A diagnosis of respiratory tract infection (RTI) is important to prevent further complications and to treat it quickly. Physicians need to have a solid understanding of the pathophysiology of this infection and the immune system to correctly diagnose the disease. Their knowledge of the clinical syndrome, the patient’s physical characteristics, and the context in which the illness occurs guides them through the evaluation process. A physician’s evaluation will include a thorough physical examination, laboratory testing, and acquisition of ancillary data. This chapter introduces several concepts regarding RTIs, with an emphasis on the clinical aspects of the condition.
Symptoms of respiratory infections can include cough, fever, and a fever. In rare cases, the patient may also experience myalgias or gastrointestinal complaints. Diarrhea is usually associated with adenoviral pneumonia, but not with Legionella pneumonia. In addition to cough and fever, M. pneumoniae infection may present with diarrhea. There are no clinical signs that reliably distinguish this infection from other types of pneumonia.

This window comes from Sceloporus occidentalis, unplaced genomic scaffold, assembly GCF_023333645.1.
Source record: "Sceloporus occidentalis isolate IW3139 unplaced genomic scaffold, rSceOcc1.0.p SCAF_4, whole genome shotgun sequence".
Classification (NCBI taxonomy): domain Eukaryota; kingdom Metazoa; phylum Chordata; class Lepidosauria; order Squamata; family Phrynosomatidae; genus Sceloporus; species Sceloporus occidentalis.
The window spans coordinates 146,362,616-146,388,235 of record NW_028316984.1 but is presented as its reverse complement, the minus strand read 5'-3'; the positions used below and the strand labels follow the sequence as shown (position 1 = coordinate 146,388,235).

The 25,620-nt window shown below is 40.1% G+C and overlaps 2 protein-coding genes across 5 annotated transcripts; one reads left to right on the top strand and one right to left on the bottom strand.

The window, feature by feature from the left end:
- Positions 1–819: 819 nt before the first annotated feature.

Different types of respiratory infections can cause a number of different symptoms. Some of the most common are a cough and a fever, while others can affect the lungs and sinuses. The most important thing to do is to protect yourself from these conditions. To do this, you should understand how the infectious agents spread. If you touch someone with a cough or cold, you may be passing on the germs. This is why avoiding respiratory diseases is so crucial.